Both of my novels could use some reviews, so I’m making a limited-time offer: If you’d like a free copy of either Jersey Heat or The Mesmerist in exchange for your honest review on Amazon and Goodreads, kindly contact me via my contact page and I’ll send you a file for your device. If you want to participate but don’t “do” devices, write me anyway and I’ll hook you with a tidy PDF version. (Paperbacks coming soon; I promise.) And no, I’m not afraid that you might hate the books. I need reviews of all kinds, good and bad.
Here’s the pitch:
Are you a think—or an unthink?
On the streets of New York City in the 1970s, this is the only question that matters.
In the age of disco, the city has become home to an underground culture of gifted individuals who can kill with a glance or heal with a touch.
A vicious madman is sucking the life out of his victims—crushing their hearts, withering their bodies, and leaving their corpses old before their time.
All with the power of his mind.
Now a skeptical young cop and a federal agent obsessed with the occult must run the killer to ground before they find themselves facing the unthinkable.
An 85,000-word urban fantasy noir by the author of the eco-thriller, Jersey Heat.
This full-length novel is intended for mature audiences.
If you’re looking for more discussion on this, I can tell you that the book is set in New York, 1979, which was an interesting time in the city’s history. It’s the age of disco, the age of the city’s most famous serial killer (Son of Sam), and the time of America’s first great oil crisis. (A gallon of gasoline hit $1 for the first time that year, which had devastating knock-on affects for the American psyche.)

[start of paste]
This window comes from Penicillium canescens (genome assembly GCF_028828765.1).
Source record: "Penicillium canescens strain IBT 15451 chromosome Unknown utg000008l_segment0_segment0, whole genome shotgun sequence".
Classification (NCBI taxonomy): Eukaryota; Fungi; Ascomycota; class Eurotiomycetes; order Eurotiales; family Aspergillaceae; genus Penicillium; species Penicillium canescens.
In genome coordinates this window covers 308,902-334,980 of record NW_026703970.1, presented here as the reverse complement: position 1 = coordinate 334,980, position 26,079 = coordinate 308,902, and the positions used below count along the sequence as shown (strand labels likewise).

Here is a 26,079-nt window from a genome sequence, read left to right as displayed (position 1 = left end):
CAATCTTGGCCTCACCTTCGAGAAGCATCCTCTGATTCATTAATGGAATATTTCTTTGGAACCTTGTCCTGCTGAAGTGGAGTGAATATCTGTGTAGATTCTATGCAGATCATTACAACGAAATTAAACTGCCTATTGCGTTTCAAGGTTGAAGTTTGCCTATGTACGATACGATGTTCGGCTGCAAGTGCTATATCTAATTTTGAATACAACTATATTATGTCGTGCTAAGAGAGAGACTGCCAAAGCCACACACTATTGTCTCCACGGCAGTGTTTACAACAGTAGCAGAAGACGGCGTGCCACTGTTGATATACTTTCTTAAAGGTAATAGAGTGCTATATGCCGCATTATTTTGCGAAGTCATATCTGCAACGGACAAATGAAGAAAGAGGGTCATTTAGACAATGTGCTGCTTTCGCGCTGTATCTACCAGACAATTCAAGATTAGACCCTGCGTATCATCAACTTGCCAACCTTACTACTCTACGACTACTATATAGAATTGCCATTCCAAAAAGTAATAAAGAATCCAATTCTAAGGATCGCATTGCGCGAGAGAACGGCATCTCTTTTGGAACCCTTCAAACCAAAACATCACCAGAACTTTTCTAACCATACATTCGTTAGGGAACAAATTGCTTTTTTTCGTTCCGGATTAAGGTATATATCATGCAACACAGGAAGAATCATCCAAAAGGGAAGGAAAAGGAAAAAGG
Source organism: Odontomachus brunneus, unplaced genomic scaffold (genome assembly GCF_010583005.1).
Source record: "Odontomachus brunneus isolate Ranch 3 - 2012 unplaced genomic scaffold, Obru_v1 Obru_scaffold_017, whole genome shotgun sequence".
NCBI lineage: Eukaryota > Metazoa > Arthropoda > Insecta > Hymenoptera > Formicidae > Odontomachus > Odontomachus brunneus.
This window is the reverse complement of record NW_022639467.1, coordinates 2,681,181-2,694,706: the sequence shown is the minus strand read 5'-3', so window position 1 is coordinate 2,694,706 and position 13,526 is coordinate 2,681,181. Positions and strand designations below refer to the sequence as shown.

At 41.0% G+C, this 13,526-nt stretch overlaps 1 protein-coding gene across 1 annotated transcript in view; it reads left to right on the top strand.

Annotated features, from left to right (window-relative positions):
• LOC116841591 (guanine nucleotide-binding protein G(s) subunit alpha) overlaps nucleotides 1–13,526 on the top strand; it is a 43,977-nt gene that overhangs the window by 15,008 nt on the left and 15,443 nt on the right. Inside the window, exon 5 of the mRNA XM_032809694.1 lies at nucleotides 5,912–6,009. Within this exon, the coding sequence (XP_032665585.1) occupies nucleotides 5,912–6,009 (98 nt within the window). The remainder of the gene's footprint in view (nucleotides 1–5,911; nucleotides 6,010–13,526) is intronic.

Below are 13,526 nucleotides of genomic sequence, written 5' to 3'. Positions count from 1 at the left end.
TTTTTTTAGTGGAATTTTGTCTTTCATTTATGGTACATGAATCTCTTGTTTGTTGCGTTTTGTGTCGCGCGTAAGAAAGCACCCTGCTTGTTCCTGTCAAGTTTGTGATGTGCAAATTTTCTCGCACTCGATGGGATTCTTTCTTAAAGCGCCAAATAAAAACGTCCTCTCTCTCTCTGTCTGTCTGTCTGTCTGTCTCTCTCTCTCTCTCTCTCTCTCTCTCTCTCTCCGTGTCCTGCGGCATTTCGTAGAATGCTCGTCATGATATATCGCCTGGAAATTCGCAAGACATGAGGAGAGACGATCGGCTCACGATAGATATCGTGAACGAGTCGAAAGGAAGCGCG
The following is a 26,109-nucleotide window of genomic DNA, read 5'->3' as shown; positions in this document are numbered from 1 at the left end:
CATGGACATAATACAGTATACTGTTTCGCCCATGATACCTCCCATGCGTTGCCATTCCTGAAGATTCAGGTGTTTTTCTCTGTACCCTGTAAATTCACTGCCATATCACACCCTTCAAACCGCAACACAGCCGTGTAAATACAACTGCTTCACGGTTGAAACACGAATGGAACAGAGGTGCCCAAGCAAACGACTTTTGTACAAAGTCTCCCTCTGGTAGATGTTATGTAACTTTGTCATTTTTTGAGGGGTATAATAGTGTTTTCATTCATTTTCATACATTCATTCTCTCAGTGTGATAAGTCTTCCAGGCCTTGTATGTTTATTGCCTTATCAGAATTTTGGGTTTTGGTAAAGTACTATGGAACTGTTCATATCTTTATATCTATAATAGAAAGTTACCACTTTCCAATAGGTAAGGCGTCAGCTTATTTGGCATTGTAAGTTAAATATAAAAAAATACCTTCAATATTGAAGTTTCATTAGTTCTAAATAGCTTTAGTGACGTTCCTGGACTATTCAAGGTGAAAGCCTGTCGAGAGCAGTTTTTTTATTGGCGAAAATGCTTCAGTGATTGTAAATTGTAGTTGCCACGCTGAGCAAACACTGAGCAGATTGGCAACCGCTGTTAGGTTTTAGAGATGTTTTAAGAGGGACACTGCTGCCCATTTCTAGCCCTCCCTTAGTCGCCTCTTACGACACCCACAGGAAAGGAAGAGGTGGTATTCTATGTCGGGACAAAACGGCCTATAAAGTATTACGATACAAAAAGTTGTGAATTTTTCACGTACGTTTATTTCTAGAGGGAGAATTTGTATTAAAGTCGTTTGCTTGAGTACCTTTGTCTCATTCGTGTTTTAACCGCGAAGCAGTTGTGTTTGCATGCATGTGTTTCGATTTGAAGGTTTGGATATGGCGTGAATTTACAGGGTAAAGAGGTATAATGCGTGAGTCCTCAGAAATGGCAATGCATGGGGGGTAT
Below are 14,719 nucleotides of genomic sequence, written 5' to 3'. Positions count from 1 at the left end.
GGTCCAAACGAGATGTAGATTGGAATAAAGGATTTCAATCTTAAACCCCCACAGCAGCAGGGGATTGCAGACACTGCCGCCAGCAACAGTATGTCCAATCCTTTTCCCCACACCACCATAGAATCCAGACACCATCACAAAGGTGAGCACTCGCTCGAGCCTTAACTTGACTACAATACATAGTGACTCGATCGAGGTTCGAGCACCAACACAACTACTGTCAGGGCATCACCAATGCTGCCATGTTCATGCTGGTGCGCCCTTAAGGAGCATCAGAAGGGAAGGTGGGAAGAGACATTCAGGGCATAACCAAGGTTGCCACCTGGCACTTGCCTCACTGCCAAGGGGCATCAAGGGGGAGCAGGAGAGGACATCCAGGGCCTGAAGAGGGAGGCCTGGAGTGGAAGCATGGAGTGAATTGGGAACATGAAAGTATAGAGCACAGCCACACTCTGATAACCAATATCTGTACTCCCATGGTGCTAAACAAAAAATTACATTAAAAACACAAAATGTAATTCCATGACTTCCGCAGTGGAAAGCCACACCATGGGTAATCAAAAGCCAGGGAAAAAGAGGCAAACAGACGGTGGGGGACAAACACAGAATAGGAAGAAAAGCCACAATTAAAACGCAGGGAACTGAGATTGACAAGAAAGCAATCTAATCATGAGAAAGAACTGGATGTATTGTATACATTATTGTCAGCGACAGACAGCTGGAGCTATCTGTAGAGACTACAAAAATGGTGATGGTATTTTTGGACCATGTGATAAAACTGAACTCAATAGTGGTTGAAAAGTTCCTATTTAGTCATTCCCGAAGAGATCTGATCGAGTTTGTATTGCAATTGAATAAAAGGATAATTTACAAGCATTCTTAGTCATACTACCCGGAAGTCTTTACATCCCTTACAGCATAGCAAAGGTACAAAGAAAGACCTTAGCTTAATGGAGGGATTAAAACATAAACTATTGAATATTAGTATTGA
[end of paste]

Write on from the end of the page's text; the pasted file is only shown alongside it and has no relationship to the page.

New York City was in a fiscal nightmare. Trash littered the streets; graffiti was rampant. Most of the parks New Yorkers treasure today crawled with drug dealers. The city was a crime-ridden dump because the middle class was fleeing the island for the suburbs, taking their tax dollars with them. The disaster of America’s involvement in Vietnam had wrapped up in 1975, but the effects of that war were still impacting the nation’s politics. Nixon was out of office, and Americans had elected a mild-mannered peanut farmer, Jimmy Carter, as their president.
And yet, at the same time, it was a time of great flowering for artists such as Warhol, Hockney, and Serra. Gehry and Pei were designing some of their greatest architecture, and the World Trade Center was nearing completion in lower Manhattan. Part of the novel touches on the art scene of the time.
And I intend to follow up this book with two others in a trilogy, featuring the book’s two occult detectives, Soul and Fisher.
As Fisher and Soul try to track their killer, they’re forced to make sense of the killer’s powers by researching books on psychic phenomenon. So there’s kind of a bizarre paper chase going on in the plot.
When I was a child my father was obsessed with psychic phenomenon, and I suppose I absorbed this stuff by osmosis. He devoured old books about men like Emile Coue, the father of autosuggestion; Edgar Cayce, a psychic who claimed to “read” books by sleeping on them; Edmund Shaftesbury, a quack and charlatan who tried to teach people the power of “personal magnetism”; and Thomson Jay Hudson, a skeptic who tried to make sense of these bullshit claims.
In my book, of course, all this stuff is treated as if it is true. Fisher, the cop, is the skeptic; Soul, the FBI man, is a believer.
You can page through Hudson’s book here, and see some of those old-fashioned print block designs they used in books of that period, if that interests you…
Sample page 1
I hope this is a good introduction to the concepts of this book. I’ll be back in a few day or so to talk about the art world connections.
Oh—in the time it took me to write this post, I sold a copy on Smashwords. Yay.
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